It’s a good possibility that when you hear “flip a sheep” you conjure up an image similar to cow-tipping. In fact, flipping sheep is a relatively peaceful animal husbandry practice that allows sheep to remain calm while being sheared, getting his teeth checked out, or getting his hooves trimmed. I say “relatively” because in my experience, sheep are rather frantic animals. It probably doesn’t help that I’m not a sheep whisperer.
In any case, once you successfully flip the sheep, it really is entirely peaceful. There is something about a sheep sitting on his behind that makes him go almost into a trance. They stop resisting your presence and really just chill out (remarkable!). This allows for quick, safe practices such as the ones listed above to be carried out without much hassle to either party.
Shearing sheep not only allows the wool to be used for socks and mittens, but it also helps keep a sheep cool & clean. Sheep can also go wool blind, which means the wool grows so long around their eyes that they have trouble seeing, and this affects their ability to properly find and graze grasses.
Just like cutting your own finger and toe nails, hoof trimming is important for overall foot health. While you are trimming, you also dig out the mud and dirt in their hooves to make sure they are dry and do not get infected. Just like humans, the longer the hoof, the more dirt you can hide up there! If a sheep’s hooves get too long, they will cause sore feet and sheep will not walk on them properly, leading to bigger problems.
Don’t be alarmed! Sheep do not have top front teeth. More on that at another time…
Checking teeth is important in any livestock or domesticated animal. Since they don’t brush twice a day, its a lot easier for things to go wrong. Checking teeth can tell you the age of the sheep (like seeing baby teeth, or how many adult teeth have come in so far, or how worn down they are can signify elderly sheep). Some sheep are also born with strong overbites (parrot-mouth) or underbites (Monkey-Mouthed). This affects their ability to chew properly and can mean it is harder for them to get the proper nutrition they need. If a sheep has particularly bad mouth structure, you will not breed them to avoid passing it on to the offspring. Similarly, if a sheep has gotten to the point that they have bad mouth health, it may be time to send them to market before their sore mouths become a great discomfort, or worse, the sheep begins to go hungry instead of chewing on sore teeth.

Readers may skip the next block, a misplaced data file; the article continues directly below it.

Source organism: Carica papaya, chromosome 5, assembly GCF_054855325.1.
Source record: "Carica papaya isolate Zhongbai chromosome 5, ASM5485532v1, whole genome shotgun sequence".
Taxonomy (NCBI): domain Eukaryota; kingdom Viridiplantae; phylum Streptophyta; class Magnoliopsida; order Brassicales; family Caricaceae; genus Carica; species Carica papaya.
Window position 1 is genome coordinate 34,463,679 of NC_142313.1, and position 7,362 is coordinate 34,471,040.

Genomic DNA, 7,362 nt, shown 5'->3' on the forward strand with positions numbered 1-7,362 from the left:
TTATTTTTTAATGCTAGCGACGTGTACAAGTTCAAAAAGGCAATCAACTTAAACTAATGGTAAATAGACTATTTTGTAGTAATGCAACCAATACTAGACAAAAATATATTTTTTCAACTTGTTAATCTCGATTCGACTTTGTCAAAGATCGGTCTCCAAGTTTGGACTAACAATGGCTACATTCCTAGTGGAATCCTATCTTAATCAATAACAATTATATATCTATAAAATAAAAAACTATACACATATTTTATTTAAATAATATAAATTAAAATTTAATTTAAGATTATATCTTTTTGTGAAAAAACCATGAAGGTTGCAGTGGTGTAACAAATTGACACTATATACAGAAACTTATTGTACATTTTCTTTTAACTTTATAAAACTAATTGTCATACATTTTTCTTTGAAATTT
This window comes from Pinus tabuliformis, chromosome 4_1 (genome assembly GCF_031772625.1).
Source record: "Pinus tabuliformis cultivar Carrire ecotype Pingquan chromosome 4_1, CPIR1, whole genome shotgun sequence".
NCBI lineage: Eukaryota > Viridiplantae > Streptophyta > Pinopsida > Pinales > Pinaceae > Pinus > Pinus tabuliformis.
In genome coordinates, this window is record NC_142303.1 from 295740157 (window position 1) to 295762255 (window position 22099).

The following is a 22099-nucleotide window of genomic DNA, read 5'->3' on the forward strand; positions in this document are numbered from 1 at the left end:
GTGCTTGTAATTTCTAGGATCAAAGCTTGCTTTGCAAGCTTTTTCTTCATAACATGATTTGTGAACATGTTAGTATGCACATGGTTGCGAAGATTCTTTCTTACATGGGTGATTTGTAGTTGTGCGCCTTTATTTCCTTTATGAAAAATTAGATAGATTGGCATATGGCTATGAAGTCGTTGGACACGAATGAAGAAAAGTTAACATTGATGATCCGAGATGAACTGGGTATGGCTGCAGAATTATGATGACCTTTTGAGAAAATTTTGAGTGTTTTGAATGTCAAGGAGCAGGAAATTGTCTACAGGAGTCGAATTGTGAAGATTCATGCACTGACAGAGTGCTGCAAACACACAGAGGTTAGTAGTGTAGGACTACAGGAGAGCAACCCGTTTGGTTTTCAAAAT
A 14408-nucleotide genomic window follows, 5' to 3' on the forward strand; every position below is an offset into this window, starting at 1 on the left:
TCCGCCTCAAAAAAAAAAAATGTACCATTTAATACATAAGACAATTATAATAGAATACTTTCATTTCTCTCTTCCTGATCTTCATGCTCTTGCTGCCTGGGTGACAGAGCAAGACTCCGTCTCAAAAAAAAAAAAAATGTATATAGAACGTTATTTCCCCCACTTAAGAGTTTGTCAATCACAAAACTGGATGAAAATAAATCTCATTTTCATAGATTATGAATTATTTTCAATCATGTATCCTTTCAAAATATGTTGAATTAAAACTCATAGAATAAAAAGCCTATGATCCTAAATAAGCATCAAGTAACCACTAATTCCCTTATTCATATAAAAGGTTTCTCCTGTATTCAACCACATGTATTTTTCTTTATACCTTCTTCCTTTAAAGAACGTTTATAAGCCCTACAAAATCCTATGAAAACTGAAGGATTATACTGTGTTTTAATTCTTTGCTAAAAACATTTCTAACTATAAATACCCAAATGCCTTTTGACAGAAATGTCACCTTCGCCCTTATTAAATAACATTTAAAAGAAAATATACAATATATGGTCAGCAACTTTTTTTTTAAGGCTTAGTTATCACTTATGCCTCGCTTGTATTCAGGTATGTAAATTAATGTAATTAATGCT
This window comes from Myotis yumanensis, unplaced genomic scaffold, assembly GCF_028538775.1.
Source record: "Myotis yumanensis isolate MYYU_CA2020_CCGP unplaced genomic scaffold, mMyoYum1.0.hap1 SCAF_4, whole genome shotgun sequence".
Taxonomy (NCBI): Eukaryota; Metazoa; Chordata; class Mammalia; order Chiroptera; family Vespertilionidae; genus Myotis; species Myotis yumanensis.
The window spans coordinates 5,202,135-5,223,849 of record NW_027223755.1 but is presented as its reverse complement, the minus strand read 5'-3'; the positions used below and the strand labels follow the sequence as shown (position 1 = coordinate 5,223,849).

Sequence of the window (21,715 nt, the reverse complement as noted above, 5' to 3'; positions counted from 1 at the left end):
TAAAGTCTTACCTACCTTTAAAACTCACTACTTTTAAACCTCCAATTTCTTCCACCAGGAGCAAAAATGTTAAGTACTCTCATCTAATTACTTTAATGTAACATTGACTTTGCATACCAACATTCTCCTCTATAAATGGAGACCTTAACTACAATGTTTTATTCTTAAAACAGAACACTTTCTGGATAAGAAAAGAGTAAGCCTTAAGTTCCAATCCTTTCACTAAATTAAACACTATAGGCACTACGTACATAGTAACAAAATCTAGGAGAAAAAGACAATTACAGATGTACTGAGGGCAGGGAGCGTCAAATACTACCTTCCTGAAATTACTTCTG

So, now that we know 3 main reasons for flipping sheep, how is it done?! First, you have to catch the sheep you want to flip. Sheep are EXTREMELY gregarious and do not like to be separated from their flock, so this is often one of the more challenging aspects. It is helpful to catch the sheep firmly around the stomach and around the chest (to keep it from running forward). There are a few different techniques, but for little people like me, this is one of the easiest:
Step 1: Catch your sheep.If right-handed, Stand on it’s left side with its head to your left
Step 2: Wrap your left hand gently but firmly around the muzzle and push its head to it’s right hip (don’t worry, their necks are very flexible and they can naturally touch their nose to their hindquarters)
Step 3: Reach your right hand around the sheeps back and reach for its front left leg (you will really have to wrap yourself around him to do this).
Step 4: Pull it’s left leg towards its right one to get it off balance, and guide it into the “sitting” position. Slightly recline him so that his back rests against your legs and waist.
Step 5: Remember to do all of this in one fluid motion or the sheep will run away laughing at your clumsy antics.
Hurray! Now that he is contently daydreaming, you can reach around to his hooves/teeth/whole body to get your chores done! If you are effecient, you can shear, trim, and check teeth in under 3-4 minutes! To return the sheep to his flock, simply push him forward a bit, you’ll be amazed how he jumps to life and leaves you in the dust for his buddies.
This professor demonstrates how to flip a sheep in slow motion. Notice that she stresses doing it faster and not dallying…you could get kicked if they try to outwit you. Also notice how he just sits there like a bump on a log once he’s successfully flipped. If only they could be so nonchalant all the time…
Spring of my sophomore year at VT I began one of the first courses for my major: the Introduction to Animal and Poultry Sciences course & lab. This course is designed to discuss basic principles and terms involved with animal husbandry of beef cattle, swine, sheep, poultry, and horses.
The terminology was the area I felt most disadvantaged. Who knew there were 4 genders, and none of the 4 includes “male” and “female”? Of course I had heard of pigs. They were pink with curly tails and adorable smushed up snouts. They said “oink”. You could have boy and girl pigs. It was simple, right? Wrong. Pigs are the young ones, and there are no “piglets”, except in Winnie the Pooh. Hogs are adults. “Swine” encompasses the entire species. Sows are the sexually mature females, usually mothers. Boars were the sexually mature males. Gilts were young females, and barrows were castrated males (G for girl, B for boy is how I remembered it). Each species of animal has their own set of 4 gender descriptions. I might have heard the word boar before, and been able to tell you it was the male, but I certainly wasn’t going to tell you if it had testicles or not…it wasn’t my business to look! Compared to the farm kids, my head was spinning just trying to keep them all straight, let alone how the feed rations and weight goals were different for each group.